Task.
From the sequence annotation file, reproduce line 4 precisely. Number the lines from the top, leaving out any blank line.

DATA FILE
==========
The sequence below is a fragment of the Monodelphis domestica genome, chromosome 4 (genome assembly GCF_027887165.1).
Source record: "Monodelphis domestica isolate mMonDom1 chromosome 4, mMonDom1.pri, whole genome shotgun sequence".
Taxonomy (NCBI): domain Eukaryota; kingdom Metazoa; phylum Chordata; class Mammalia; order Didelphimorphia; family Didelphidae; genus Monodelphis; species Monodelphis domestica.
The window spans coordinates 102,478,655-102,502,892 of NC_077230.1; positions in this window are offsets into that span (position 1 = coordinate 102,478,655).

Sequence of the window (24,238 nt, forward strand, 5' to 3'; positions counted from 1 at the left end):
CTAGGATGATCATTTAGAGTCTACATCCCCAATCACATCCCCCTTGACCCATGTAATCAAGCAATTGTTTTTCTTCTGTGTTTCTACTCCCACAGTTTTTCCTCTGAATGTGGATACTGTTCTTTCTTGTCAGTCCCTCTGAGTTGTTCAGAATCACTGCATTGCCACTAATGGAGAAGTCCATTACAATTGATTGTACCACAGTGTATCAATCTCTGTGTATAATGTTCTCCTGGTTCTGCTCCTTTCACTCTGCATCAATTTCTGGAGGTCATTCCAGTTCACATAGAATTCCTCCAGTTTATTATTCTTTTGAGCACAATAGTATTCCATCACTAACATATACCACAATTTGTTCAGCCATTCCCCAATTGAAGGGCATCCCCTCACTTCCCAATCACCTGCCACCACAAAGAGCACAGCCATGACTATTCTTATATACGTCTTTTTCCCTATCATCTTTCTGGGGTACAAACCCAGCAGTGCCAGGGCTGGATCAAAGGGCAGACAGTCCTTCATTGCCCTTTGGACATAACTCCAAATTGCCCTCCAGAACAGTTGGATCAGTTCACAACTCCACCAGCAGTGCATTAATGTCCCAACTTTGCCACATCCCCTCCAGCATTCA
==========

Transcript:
The window spans coordinates 102,478,655-102,502,892 of NC_077230.1; positions in this window are offsets into that span (position 1 = coordinate 102,478,655).